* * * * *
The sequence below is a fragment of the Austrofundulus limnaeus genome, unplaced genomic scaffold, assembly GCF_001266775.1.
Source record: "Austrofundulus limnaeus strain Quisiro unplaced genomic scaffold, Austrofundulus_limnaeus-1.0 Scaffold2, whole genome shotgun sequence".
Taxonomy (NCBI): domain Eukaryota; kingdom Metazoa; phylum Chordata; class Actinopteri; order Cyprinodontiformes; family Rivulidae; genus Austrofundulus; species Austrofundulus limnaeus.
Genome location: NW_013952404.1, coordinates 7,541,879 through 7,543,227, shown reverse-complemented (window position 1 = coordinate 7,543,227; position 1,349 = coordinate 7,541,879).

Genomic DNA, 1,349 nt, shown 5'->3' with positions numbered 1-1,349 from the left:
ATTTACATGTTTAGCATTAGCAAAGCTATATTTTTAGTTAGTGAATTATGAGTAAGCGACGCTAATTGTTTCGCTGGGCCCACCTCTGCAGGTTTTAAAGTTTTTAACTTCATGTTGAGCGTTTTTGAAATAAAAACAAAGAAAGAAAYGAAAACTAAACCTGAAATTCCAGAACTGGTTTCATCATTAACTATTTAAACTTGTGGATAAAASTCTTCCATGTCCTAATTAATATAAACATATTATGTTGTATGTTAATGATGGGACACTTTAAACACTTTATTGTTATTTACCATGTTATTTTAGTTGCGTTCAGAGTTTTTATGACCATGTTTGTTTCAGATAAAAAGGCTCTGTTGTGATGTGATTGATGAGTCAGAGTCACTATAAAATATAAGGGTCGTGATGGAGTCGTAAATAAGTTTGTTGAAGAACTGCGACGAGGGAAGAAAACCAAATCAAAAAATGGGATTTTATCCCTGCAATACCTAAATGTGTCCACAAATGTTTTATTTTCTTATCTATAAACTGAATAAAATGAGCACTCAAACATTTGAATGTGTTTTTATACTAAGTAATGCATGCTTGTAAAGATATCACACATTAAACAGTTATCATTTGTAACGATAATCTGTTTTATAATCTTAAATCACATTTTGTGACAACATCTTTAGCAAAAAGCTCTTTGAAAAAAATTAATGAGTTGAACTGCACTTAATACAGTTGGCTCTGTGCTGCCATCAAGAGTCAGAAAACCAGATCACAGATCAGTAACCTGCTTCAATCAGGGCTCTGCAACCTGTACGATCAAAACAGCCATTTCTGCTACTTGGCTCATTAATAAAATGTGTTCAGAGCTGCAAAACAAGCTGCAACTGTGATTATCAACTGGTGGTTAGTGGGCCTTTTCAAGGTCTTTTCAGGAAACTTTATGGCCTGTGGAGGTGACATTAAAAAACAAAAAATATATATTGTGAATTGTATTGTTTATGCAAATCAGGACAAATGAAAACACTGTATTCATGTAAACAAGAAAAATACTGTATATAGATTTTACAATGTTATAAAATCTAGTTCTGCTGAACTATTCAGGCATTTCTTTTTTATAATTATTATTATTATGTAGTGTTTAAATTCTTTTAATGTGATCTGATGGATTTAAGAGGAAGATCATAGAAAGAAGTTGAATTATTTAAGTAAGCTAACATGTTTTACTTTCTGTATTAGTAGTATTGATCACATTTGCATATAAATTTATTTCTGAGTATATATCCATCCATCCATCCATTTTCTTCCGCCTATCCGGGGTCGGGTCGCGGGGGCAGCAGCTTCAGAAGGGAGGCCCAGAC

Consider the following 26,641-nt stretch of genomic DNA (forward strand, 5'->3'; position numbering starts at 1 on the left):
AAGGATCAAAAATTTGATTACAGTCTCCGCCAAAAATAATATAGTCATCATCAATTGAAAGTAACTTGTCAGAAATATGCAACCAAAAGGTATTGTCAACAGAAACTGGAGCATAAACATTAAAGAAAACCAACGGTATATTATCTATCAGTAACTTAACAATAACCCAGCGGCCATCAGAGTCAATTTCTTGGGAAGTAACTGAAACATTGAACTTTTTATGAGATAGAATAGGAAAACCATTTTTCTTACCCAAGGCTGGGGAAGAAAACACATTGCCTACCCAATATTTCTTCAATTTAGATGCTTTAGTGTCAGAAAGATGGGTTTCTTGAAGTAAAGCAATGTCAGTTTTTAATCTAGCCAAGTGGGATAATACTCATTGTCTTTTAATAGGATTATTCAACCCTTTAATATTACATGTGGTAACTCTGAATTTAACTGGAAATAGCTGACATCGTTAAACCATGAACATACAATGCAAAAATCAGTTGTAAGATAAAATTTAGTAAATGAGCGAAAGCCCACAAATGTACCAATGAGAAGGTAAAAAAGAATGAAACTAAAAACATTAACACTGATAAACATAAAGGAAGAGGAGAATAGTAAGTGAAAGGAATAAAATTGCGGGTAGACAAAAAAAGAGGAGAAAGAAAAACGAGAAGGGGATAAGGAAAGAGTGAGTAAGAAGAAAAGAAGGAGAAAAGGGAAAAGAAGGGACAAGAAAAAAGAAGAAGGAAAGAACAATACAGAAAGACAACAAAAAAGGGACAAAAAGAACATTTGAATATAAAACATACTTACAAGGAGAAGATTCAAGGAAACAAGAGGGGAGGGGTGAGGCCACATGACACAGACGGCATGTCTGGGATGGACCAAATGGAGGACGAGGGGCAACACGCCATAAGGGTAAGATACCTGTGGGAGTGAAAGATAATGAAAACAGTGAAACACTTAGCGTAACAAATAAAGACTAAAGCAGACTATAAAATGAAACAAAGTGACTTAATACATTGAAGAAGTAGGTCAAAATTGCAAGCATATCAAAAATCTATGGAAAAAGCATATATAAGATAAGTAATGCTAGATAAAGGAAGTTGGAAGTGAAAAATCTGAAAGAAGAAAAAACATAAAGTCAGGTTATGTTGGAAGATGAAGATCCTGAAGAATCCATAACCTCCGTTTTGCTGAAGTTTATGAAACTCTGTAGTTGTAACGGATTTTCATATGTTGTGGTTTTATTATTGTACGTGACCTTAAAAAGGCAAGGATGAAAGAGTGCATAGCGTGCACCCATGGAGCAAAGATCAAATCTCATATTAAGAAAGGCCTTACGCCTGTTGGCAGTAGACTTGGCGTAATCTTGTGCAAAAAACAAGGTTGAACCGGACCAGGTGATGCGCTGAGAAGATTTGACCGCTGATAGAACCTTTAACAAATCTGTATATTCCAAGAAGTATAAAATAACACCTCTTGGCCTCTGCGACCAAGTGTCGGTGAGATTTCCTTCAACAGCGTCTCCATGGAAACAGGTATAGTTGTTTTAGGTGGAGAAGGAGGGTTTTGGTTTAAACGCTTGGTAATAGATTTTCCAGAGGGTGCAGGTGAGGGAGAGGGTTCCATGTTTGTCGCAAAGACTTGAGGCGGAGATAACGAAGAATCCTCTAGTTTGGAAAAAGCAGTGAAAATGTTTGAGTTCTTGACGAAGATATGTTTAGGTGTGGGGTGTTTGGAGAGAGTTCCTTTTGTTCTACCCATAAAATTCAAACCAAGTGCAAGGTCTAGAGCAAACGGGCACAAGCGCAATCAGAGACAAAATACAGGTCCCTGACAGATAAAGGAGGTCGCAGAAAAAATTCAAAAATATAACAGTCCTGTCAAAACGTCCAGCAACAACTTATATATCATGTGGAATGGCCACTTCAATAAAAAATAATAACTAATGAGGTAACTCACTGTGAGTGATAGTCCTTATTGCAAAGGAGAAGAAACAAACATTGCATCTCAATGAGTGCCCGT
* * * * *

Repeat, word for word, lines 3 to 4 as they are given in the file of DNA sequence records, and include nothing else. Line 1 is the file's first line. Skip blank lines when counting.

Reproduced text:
Taxonomy (NCBI): domain Eukaryota; kingdom Metazoa; phylum Chordata; class Actinopteri; order Cyprinodontiformes; family Rivulidae; genus Austrofundulus; species Austrofundulus limnaeus.
Genome location: NW_013952404.1, coordinates 7,541,879 through 7,543,227, shown reverse-complemented (window position 1 = coordinate 7,543,227; position 1,349 = coordinate 7,541,879).